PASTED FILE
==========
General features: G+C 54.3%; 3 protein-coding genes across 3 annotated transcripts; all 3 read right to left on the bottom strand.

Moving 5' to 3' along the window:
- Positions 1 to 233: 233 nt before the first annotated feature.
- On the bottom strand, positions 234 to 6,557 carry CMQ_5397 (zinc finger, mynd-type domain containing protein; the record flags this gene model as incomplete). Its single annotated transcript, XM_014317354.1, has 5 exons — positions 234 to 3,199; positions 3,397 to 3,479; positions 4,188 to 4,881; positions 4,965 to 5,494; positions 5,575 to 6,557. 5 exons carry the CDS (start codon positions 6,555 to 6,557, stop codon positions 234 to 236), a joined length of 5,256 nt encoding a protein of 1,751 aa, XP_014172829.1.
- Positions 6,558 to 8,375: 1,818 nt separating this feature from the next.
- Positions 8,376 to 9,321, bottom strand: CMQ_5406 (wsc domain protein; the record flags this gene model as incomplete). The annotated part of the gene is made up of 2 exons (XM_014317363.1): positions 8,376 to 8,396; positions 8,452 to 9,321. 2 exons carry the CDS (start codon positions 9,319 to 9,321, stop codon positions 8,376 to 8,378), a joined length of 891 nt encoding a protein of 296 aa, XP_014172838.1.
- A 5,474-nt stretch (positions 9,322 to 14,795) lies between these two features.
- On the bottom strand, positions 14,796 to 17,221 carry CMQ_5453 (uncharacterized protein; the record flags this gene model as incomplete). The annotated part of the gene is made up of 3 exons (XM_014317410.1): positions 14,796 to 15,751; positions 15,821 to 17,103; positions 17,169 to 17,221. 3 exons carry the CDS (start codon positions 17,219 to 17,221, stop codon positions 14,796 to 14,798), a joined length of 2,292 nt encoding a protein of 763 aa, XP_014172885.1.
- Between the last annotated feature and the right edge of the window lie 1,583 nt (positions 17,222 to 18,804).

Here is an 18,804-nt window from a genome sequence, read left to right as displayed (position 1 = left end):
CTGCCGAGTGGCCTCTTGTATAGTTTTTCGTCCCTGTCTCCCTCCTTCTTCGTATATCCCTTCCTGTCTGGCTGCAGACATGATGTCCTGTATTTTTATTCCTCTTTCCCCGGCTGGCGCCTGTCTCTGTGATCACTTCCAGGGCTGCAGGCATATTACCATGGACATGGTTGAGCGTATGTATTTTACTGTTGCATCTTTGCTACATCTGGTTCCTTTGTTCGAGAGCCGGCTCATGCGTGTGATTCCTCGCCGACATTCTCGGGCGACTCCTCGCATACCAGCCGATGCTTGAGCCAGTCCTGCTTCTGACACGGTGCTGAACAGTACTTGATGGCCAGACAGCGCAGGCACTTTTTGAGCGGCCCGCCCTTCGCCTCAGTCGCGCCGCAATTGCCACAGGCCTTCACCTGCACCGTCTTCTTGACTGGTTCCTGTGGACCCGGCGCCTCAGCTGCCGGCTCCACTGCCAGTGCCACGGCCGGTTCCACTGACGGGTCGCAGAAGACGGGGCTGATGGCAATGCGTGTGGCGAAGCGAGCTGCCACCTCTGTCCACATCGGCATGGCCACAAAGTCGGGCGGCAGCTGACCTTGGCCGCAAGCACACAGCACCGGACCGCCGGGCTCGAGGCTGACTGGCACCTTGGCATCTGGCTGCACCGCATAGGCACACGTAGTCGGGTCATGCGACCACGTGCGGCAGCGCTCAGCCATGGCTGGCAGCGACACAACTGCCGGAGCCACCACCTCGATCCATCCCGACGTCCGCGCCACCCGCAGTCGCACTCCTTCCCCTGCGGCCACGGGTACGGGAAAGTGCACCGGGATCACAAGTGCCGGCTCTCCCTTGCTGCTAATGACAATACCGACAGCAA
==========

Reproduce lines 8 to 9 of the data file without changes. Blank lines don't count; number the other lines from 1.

- On the bottom strand, positions 14,796 to 17,221 carry CMQ_5453 (uncharacterized protein; the record flags this gene model as incomplete). The annotated part of the gene is made up of 3 exons (XM_014317410.1): positions 14,796 to 15,751; positions 15,821 to 17,103; positions 17,169 to 17,221. 3 exons carry the CDS (start codon positions 17,219 to 17,221, stop codon positions 14,796 to 14,798), a joined length of 2,292 nt encoding a protein of 763 aa, XP_014172885.1.
- Between the last annotated feature and the right edge of the window lie 1,583 nt (positions 17,222 to 18,804).